Building SADI semantic web service

In order to make it easier to develop SADI services, we have provided a skeleton Java project. Instructions for using the skeleton are provided here, exemplified by the same Hello, World! service we used in What is a SADI service?.

Requirements

SADI requires Java 1.6.

SADI uses Maven 2 to handle dependency management, so Maven is the only base requirement. You can download Maven 2 (and obtain installation instructions) from http://maven.apache.org/download.html.

The SADI service skeleton project is optimised for the Eclipse IDE, but Eclipse is not required. If you are using Eclipse, you don’t have to download Maven; the latest versions of Eclipse include Maven integration. If you are using an older version of Eclipse that does not include Maven integration (i.e.: before version 3.7 Indigo), some of the instructions in this tutorial may not match exactly what you see and it is recommended that you either update Eclipse or follow the previous version of this tutorial.

The SADI service will be built as a Java WAR, so a servlet container is required to deploy the finished service. Apache Tomcat and Jetty are popular alternatives. The skeleton project uses the Jetty Maven plugin, so you will not need to setup a servlet container to test your service during development.

The SADI service skeleton

Download the SADI service skeleton.

If you are working from the command line, unzip the archive and change into the unzipped sadi-service-skeleton directory.

$ unzip sadi-service-skeleton-0.1.1-e3.7.zip
$ cd sadi-services

If you are working in Eclipse, import the sadi-services project into your workspace (choose File → Import → General → Existing Projects into Workspace, choose Select archive file and browse to sadi-service-skeleton-0.1.1-e3.7.zip, select the sadi-services project if it is not already selected, and click Finish).

Defining input and output OWL classes

Your service’s input and output OWL classes describe its interface to the world. The property restrictions on the input class define the properties your service needs to operate and the property restrictions on the output class define the properties your service will attach.

As described in What is a SADI service?, your input and output classes must each be identified by a URL that resolves to the class definition. Before you can proceed, you must have created the ontology describing your input and output and hosted it such that this is the case. Ontology design is beyond the scope of this document, but see DefiningInputAndOutputOWLClasses for some SADI-specific tips.

For our example, our input class will be http://sadiframework.org/examples/hello.owl#NamedIndividual. The class definition is reproduced below:

<owl:Class rdf:ID="NamedIndividual"> 
  <owl:equivalentClass> 
    <owl:Restriction> 
      <owl:onProperty rdf:resource="http://xmlns.com/foaf/0.1/name"/> 
      <owl:minCardinality rdf:datatype="http://www.w3.org/2001/XMLSchema#int">1</owl:minCardinality> 
    </owl:Restriction> 
  </owl:equivalentClass> 
</owl:Class>

This class specifies a single property restriction: that there is at least one value of the http://xmlns.com/foaf/0.1/name property. As suggested in DefiningInputAndOutputOWLClasses, this is a necessary and sufficient condition for class membership (indicated by the owl:equivalentClass construct), allowing any individual with a foaf:name to be dynamically identified as a NamedIndividual.

For our example, our output class will be http://sadiframework.org/examples/hello.owl#GreetedIndividual. The class definition is reproduced below:

<owl:Class rdf:ID="GreetedIndividual"> 
  <owl:equivalentClass> 
    <owl:Restriction> 
      <owl:onProperty rdf:resource="#greeting"/> 
      <owl:someValuesFrom rdf:resource="http://www.w3.org/2001/XMLSchema#string"/>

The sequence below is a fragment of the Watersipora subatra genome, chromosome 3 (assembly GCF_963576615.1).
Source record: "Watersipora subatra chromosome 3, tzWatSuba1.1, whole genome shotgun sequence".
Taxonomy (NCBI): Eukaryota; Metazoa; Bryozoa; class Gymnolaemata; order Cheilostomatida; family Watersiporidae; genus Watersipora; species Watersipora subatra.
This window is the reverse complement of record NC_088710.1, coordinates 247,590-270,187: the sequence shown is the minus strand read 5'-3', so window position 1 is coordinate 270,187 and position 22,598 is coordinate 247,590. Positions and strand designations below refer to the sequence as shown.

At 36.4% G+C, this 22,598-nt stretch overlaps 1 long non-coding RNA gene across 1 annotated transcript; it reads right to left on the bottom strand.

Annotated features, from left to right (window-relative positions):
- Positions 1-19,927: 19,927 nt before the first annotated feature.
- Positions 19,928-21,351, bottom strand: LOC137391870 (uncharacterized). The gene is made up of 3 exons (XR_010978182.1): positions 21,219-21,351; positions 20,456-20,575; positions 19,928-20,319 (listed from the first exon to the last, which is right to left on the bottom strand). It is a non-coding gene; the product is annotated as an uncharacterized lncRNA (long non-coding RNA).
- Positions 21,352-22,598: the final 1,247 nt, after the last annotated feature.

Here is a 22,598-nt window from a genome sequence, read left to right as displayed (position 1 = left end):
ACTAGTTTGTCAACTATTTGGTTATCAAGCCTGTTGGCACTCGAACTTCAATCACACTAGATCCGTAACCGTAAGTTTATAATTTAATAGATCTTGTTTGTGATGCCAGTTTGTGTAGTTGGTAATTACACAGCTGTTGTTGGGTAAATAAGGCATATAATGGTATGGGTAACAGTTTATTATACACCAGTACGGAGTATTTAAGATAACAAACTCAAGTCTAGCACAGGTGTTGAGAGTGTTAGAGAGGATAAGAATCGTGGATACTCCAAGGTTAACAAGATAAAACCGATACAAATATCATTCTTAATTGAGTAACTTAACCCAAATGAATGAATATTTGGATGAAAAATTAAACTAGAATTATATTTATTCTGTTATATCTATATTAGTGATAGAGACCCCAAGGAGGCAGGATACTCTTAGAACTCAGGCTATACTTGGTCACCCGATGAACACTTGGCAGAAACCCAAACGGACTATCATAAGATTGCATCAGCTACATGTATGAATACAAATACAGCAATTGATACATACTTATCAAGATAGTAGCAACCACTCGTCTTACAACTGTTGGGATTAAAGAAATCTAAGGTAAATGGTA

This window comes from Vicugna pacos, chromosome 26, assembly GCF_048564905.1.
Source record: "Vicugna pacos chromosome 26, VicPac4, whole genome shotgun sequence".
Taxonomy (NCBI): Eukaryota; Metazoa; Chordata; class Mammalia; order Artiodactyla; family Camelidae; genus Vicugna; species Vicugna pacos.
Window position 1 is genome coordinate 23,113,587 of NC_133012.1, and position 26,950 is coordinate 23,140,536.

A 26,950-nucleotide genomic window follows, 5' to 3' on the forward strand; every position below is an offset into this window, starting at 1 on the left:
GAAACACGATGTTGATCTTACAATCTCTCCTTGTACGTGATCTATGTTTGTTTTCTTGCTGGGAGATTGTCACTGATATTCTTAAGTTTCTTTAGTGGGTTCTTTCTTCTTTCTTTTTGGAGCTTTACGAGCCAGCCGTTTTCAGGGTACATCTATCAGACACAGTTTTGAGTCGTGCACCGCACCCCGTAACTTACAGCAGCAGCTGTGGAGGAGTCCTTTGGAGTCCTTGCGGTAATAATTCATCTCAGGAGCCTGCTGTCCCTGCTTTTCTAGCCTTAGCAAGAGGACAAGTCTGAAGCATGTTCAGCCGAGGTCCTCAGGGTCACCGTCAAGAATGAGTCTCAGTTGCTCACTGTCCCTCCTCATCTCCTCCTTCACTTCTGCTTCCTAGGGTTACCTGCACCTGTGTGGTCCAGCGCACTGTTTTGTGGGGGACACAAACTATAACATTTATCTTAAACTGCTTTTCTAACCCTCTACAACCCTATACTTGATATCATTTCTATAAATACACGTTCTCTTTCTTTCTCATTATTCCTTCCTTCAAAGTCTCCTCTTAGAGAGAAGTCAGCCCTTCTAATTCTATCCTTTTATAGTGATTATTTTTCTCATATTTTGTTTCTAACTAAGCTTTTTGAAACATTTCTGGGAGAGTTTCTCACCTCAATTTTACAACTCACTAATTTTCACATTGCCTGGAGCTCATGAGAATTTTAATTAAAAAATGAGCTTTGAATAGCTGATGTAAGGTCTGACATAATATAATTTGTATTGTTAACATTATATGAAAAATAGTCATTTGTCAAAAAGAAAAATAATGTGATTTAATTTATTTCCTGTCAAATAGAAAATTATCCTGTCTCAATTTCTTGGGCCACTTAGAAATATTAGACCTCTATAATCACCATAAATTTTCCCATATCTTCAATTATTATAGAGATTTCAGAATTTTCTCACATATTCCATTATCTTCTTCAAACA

</owl:Restriction> 
  </owl:equivalentClass> 
</owl:Class>

This class also specifies a single property restriction, indicating that the service will attach a value of the http://sadiframework.org/examples/hello.owl#greeting property that is an xsd:string.

Note that, as mentioned in DefiningInputAndOutputOWLClasses, the [hello.owl http://sadiframework.org/examples/hello.owl] ontology completely specifies the properties it uses: it defines the greeting property and imports the foaf:name property.

Generating the SADI service code

Now you’ll use the SADI service generator Maven plugin to generate a Java class stub and other supporting files.

If you are working from the command line, execute the following Maven command:

$ mvn ca.wilkinsonlab.sadi:sadi-generator:generate-service 
  -DserviceName=hello 
  -DserviceClass=com.example.HelloWorldService 
  -DinputClass=http://sadiframework.org/examples/hello.owl#NamedIndividual 
  -DoutputClass=http://sadiframework.org/examples/hello.owl#GreetedIndividual 
  -DcontactEmail=your-email-address

Note: if you are copying-and-pasting the above command, be sure that it all appears on one line and substitute your own email address.

If you are working in Eclipse, there will be a preset run configuration for the service generator. Choose Run » Run configurations… and find generate sadi service under Maven Build in the left side panel of the dialog.

Once generate sadi service is selected, you can set the parameters in the main panel of the dialog by double-clicking a parameter under Parameter Name. Set the parameters as in the command-line example above and click Run.

Note: although the parameters above are the only ones required to use the SADI service generator, there are others that can be set. You can execute the help goal of the service-generator plugin (i.e.: mvn ca.wilkinsonlab.sadi:sadi-generator:help) to see all of the available parameters.

Adding business logic

The service generator plugin should now have created a Java stub under src/main/java. If you are using Eclipse, you may have to refresh the sadi-services project directory to see the generated file.

Your business logic should go in the processInput(Resource input, Resource output) method. This method will be called once for every instance of the input class received by the service. You should read the properties you need from the input Resource and attach the properties you provide to the output Resource. Resource is a class from the Jena Semantic Web Framework that represents any non-literal RDF node.) manipulate RDF. For more information, see the Jena Javadoc.